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Chittorgarh echoes with history of India full of heroism, sacrifice under the ritual, known as jauhar and Hindu resistance against the Mughal invaders. Travel to Chittorgarh the heroic city of Rajasthan in India, Chittorgarh travel guide also provides with vacation travel packages for sightseeing trips in Chittorgarh, Rajasthan.

Chittorgarh Attractions
India - Rajasthan - Chittorgarh Travel Guide

Chittorgarh Travel Guide

When the city was built in the 8th century by Bappa Rawal (ruled 734-53A.D.), it was named Chittorgarh. That was a long time ago and just the beginning of one of the bloodiest histories that a town has ever seen. Famous for being besieged by invaders, Chittorgarh traces its origin way back to the Mahabharata, according to one legend. Although the foundation of Chittor is attributed to Bappa Rawal, the fort is considered to be one of the earliest in Rajasthan.

Majestic Chittorgarh Fort of Rajasthan India
¤ Successive conquering of Chittorgarh

Rani Padmini-The Incognizant Cause
Standing on a rocky plateau on a 500-feet high hill, the 700 acre fort was besieged three times, and each time Chittor ended as the loser. But that did not mean that the fort was less sturdy than any other citadel in Rajasthan. It was just that the Rajputs had a habit of riding out to meet the enemy outside the safety of their walls, instead of allowing the enemy to launch the first assault. The first time the fort was stormed in 1303, it was a woman who was the unwitting cause. Alauddin Khilji fell in love with Rani Padmini the moment he heard of her beauty, and decided to take her and Chittor to boot. He did conquer Chittor but Padmini reduced herself to ashes in a jauhar (mass suicide in fire), in which 30,000 women burnt themselves alive.

Conquered by Muhammad Shah of Gujarat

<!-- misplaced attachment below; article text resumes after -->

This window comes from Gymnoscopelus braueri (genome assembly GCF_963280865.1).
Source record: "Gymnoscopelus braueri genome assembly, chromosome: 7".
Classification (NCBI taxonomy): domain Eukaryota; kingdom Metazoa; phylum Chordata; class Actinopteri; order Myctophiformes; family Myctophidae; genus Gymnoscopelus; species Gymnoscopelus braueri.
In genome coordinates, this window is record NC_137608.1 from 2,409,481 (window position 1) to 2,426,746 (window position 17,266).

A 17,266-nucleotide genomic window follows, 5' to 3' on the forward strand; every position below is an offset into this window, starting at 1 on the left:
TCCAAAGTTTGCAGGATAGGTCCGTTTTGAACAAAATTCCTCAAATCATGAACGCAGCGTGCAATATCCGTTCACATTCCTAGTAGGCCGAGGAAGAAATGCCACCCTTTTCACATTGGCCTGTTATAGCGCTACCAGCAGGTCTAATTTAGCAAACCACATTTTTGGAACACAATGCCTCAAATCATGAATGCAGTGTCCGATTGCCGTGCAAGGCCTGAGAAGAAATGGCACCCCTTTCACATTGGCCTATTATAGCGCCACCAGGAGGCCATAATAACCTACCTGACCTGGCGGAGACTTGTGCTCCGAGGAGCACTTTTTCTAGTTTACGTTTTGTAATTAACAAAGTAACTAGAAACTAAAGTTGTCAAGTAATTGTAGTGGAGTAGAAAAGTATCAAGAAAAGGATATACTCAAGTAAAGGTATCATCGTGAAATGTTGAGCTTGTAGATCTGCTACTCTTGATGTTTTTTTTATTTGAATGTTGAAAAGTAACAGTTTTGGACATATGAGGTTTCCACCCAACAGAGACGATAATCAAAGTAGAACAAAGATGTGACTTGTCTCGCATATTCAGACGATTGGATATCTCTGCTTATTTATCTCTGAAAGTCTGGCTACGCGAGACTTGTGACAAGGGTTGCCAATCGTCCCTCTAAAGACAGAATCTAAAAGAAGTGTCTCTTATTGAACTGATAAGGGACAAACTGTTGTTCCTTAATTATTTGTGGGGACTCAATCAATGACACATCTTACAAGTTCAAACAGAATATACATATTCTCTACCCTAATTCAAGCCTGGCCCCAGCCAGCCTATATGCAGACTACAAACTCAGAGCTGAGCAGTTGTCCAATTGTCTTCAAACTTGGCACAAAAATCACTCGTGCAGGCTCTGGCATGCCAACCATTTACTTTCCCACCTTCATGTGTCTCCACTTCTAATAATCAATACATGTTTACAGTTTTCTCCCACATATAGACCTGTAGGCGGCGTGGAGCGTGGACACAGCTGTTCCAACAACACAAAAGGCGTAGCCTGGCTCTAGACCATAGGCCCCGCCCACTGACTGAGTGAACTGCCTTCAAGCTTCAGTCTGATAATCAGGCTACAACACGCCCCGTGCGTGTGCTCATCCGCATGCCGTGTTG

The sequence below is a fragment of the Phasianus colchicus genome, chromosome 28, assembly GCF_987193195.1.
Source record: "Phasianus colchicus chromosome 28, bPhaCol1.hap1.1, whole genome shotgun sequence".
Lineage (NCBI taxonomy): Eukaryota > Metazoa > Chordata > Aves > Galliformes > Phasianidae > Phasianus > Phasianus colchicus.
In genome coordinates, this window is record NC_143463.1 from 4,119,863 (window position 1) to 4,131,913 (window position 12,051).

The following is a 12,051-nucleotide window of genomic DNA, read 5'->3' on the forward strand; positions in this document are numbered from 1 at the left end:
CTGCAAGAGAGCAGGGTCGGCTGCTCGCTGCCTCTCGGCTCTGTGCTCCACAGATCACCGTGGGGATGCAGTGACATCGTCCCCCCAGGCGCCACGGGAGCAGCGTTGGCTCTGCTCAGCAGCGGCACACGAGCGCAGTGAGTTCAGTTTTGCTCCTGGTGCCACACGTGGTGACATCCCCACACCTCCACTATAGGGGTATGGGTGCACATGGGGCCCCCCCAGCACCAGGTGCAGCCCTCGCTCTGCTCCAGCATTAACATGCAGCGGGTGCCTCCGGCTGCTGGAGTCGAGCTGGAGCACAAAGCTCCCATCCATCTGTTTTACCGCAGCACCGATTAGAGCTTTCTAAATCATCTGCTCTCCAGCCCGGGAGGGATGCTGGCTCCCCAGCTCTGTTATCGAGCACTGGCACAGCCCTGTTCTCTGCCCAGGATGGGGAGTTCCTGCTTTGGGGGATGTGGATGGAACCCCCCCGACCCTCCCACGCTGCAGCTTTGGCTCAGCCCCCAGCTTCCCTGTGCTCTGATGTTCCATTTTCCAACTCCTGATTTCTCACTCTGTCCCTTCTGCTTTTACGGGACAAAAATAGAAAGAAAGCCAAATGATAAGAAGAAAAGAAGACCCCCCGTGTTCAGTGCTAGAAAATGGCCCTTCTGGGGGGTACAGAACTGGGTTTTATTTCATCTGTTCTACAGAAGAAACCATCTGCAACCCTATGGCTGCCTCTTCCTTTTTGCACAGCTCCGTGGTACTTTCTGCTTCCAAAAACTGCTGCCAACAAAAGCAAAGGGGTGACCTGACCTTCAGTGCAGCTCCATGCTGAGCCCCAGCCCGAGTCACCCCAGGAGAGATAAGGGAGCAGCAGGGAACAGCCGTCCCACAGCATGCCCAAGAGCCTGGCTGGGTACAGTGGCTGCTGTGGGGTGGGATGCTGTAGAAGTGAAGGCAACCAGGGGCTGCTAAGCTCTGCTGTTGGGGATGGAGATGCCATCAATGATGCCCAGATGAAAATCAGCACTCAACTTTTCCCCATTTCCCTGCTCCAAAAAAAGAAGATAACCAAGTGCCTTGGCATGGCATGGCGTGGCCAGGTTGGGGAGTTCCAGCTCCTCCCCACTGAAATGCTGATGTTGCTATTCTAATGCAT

The second siege came 232 years later in 1535, when Muhammad Shah of Gujarat declared war on Chittor. Chittor fell again, and 13,000 women and children committed jauhar – but of a different kind. The fortress was on the verge of being seized by Bahadur Shah and there was no time to arrange for a bonfire. Gunpowder was brought out from the magazines and laid out. The tremendous blast that followed took the lives of women and children.

Finally Conquered by Emperor Akbar Walls of the Chittorgarh Fort
The final assault was by Akbar in 1567, and it was fatal for Chittor. The seven gates of Chittor were opened and 8,000 Rajputs rode out in their saffron war robes, once again to die at the hands of the Mughals. Tradition repeated itself within the walls of Chittor, as, in true Rajput style, the women and children chose 'death by fire' instead of disgrace. When Akbar entered the fort, it is said that there was not a living soul left inside. After this final sack, the back of Chittor was broken, and its ruler Rana Udai Singh fled to lay the foundations of Udaipur.

Chittor Could Be Definitely On The Tourist Itinerary List
Chittor today is more of an industrial town, but the only reason to come here would certainly have to be the fort. The town is off the main tourist circuit, but is definitely worth a visit. The best way to get to Chittor would be to make Udaipur the base for a one-day excursion to the fort.








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